I want to touch on two of my favorite scenes in the entire film. The first is where Harry and Hermione visit Godric's Hollow, and Harry sees the destroyed home where he became "The Boy Who Lived." They also visit James and Lily's graves, and oh the look on Radcliffe's face as he stood over their tombstone ripped my heart out. And when I saw the inscription, "The last enemy to be conquered is death" (1 Corinthians 15:26), I nearly lost it right then and there. That hope, that type of worldview, is just one of the many reasons I adore the Potter stories. Rowling crafted characters whose faith and resilience are a ray of hope and light in the face of overwhelming evil and darkness. It's their choices that make these characters so beloved and unforgettable, and examples of the best mankind has to offer. I also loved the way the film brought "The Tale of the Three Brothers" and the fabled Deathly Hallows to life when the three visit Luna's father, Xenophilius Lovegood (Rhys Ifans). The animation was just fantastic and just seemed to fit so well in the Potter universe. I never expected an animated interlude in a Potter film like that, much less one that worked so well. And seeing things "click" for Harry, Ron, and Hermione as the Hallows are described was a great moment. (Side note: I loved seeing Evanna Lynch's take on Luna Lovegood again, she was just perfectly cast. But I'm not sold on Ifans as her father. Physically he was a good match, just not quite as I imagined.)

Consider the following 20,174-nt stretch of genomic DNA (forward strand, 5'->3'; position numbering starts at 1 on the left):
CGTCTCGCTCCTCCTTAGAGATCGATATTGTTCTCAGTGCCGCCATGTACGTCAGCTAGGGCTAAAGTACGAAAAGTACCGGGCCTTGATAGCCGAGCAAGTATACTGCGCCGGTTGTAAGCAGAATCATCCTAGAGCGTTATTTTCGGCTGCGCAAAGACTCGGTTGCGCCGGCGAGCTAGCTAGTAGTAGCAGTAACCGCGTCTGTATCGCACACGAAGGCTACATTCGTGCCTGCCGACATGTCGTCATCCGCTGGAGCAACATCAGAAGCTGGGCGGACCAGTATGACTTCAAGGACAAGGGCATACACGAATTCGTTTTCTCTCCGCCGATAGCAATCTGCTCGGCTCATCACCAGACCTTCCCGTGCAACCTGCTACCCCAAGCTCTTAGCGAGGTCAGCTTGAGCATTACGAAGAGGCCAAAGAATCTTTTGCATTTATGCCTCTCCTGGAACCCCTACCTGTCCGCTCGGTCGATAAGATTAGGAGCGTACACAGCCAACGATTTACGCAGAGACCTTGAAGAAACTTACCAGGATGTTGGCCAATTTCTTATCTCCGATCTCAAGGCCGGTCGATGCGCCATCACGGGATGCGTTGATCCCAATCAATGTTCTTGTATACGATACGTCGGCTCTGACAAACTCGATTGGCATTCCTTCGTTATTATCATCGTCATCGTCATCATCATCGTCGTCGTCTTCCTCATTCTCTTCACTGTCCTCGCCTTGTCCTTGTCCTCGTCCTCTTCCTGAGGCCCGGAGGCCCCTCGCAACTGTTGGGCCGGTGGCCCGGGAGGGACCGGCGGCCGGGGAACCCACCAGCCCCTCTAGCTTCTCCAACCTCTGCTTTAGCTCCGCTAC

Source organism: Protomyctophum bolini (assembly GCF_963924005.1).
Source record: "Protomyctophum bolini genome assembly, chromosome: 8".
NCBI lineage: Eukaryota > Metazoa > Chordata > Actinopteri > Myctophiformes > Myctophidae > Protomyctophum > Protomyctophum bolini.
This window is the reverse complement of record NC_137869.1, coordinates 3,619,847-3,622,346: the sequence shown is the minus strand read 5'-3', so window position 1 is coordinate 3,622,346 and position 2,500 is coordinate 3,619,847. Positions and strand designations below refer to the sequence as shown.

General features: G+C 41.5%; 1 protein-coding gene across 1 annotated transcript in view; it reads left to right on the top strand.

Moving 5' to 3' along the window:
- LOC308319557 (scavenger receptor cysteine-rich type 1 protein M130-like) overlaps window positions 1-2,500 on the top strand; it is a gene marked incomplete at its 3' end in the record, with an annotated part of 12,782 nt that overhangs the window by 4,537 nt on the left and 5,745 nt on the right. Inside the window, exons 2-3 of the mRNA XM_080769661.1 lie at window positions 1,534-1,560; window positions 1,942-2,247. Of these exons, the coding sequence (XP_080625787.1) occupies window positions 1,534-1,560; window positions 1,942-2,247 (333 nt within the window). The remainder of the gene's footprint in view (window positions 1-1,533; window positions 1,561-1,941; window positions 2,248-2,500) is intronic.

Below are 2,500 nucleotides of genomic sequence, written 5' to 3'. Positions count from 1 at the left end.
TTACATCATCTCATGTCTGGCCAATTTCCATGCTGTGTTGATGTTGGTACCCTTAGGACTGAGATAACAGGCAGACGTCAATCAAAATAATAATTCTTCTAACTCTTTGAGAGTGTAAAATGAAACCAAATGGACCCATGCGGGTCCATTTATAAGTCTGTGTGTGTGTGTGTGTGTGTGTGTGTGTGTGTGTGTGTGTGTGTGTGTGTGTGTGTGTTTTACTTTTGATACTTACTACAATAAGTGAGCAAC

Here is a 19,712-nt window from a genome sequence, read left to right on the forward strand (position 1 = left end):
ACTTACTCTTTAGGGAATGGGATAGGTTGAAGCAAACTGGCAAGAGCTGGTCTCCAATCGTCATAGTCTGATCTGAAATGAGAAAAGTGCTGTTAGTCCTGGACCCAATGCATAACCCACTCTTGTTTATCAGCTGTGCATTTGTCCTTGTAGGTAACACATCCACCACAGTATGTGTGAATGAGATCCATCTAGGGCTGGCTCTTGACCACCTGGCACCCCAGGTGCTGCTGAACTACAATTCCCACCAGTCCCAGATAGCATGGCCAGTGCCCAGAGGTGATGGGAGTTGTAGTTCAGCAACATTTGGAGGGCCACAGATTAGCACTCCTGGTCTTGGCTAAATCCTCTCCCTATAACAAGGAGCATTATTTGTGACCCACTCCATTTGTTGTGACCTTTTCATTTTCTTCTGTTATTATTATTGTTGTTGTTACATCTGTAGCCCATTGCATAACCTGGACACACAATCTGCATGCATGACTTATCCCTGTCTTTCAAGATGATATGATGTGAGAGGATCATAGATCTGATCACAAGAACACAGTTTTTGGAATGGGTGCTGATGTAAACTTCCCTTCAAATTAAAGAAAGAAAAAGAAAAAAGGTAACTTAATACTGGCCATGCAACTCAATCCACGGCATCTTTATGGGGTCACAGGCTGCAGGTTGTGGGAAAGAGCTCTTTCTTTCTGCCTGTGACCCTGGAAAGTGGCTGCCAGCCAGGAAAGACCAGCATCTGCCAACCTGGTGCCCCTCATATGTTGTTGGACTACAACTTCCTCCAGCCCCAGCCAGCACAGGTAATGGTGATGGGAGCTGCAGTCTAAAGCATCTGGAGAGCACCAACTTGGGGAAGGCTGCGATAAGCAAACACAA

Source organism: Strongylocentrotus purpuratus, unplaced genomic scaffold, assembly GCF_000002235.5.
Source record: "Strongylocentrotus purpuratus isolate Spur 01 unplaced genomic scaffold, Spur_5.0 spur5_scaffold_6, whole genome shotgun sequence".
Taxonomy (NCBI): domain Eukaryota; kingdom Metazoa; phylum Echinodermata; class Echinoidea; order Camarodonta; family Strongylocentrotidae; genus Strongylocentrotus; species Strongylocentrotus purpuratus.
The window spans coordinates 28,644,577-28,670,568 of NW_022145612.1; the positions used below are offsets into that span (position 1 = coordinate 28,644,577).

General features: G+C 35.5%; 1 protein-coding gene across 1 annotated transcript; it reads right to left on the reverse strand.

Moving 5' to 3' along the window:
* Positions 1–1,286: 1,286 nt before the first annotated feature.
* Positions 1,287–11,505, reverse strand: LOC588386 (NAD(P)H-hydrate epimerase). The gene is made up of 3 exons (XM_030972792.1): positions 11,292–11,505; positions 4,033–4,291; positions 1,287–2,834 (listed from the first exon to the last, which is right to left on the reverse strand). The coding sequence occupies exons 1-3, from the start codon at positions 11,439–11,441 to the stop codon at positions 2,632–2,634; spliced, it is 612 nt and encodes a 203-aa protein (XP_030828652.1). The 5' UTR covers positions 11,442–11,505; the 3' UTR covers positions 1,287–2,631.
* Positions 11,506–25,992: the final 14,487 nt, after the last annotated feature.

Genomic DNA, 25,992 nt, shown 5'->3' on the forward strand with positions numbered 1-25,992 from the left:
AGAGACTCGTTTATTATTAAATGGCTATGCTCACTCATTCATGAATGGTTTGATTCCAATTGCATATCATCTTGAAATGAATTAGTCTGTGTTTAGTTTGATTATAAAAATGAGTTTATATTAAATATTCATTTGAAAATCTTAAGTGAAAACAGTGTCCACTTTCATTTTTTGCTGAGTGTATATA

Deathly Hallows marks director David Yates third outing at the helm of a Potter film. I've got to say I've been quite pleased with his vision for bringing the stories to life, and I think it's served the series well, as it builds towards its epic finale, that the same director has been overseeing the last few installments of the series. The camerawork and pacing of this movie is superb - never a dull moment, for a film with only a few action sequences and a lot of "down" time for our leads, I was riveted throughout the movies two and a half hour runtime. I loved the look of the movie - often bleak and empty, the settings place our characters in an eerie physical and spiritual, if you will, isolation that intensifies their struggles to cope with the dangers before them. I also thought that Alexandre Desplat's score was terrific. This is the prolific composer's first score for a Potter film, and I thought he did a fantastic job marrying the music to the action. We've come a long way from the childlike wonderment evident in John Williams' score for the first two Potter films, but no matter the composer subsequently, the magic has never been lost and the emotion still remains.
Oh how I can't wait for Part Two in July. The wait seems interminable, but I know all too well that the time will fly by. I'm sure I'll greet the premiere with even stronger mixed emotions, but it is a moment I anticipate even more now that I've seen Part One of Deathly Hallows brought to life.
So, Harry Potter fans, if you've seen Deathly Hallows, please chime in with some comments, I'd love to know what you think! There's so, so much more I could say about this film - in a way I feel rather like I'm still "digesting" it if you will. It will take another few viewings to really take everything in, don't you know. I could go on and on, but I've got to stop this post sometime. :) After all, I've been working on this post for over a day as it is...